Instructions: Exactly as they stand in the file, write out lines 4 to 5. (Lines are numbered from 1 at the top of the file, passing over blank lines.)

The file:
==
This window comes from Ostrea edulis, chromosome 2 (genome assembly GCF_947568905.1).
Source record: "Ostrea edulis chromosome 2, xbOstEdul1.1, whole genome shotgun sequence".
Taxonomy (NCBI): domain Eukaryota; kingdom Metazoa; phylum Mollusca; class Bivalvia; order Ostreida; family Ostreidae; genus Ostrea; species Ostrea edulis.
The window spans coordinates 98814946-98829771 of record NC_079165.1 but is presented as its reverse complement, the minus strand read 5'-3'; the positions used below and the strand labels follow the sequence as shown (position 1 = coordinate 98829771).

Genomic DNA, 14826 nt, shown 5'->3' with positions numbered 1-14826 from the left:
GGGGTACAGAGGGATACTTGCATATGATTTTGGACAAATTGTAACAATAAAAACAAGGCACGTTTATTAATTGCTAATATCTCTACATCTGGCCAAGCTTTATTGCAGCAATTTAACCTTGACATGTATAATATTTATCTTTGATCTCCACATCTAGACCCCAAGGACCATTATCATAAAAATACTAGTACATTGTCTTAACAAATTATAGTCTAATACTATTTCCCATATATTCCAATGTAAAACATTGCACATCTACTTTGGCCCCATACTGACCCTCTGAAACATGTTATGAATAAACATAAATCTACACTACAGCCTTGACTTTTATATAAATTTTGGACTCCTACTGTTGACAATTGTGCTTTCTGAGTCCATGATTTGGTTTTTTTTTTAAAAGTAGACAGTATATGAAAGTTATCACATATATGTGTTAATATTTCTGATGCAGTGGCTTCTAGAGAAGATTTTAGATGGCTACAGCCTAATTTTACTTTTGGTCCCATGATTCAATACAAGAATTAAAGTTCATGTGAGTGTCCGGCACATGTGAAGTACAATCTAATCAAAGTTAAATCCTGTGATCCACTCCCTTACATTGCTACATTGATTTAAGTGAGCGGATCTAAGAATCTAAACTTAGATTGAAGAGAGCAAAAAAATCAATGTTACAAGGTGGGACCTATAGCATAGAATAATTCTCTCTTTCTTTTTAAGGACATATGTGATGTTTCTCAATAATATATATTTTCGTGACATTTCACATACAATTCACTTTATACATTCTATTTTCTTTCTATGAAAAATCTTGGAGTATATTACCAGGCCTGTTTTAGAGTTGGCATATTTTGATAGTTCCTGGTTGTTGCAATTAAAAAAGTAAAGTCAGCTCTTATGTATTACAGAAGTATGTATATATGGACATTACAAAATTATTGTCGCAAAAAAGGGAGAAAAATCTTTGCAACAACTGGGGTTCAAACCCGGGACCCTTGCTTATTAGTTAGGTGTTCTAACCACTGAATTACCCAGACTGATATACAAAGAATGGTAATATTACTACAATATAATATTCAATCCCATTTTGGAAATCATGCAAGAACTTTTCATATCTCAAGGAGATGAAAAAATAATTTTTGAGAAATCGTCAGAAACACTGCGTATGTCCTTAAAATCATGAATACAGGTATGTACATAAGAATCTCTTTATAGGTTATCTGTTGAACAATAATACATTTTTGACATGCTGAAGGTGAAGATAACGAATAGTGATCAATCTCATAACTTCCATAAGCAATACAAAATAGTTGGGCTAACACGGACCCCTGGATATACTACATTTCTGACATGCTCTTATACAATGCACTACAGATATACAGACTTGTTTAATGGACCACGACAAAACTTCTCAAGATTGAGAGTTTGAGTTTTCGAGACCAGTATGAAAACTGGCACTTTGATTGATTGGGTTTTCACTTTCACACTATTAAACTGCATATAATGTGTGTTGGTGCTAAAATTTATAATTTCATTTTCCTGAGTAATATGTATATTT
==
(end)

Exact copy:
The window spans coordinates 98814946-98829771 of record NC_079165.1 but is presented as its reverse complement, the minus strand read 5'-3'; the positions used below and the strand labels follow the sequence as shown (position 1 = coordinate 98829771).

Genomic DNA, 14826 nt, shown 5'->3' with positions numbered 1-14826 from the left: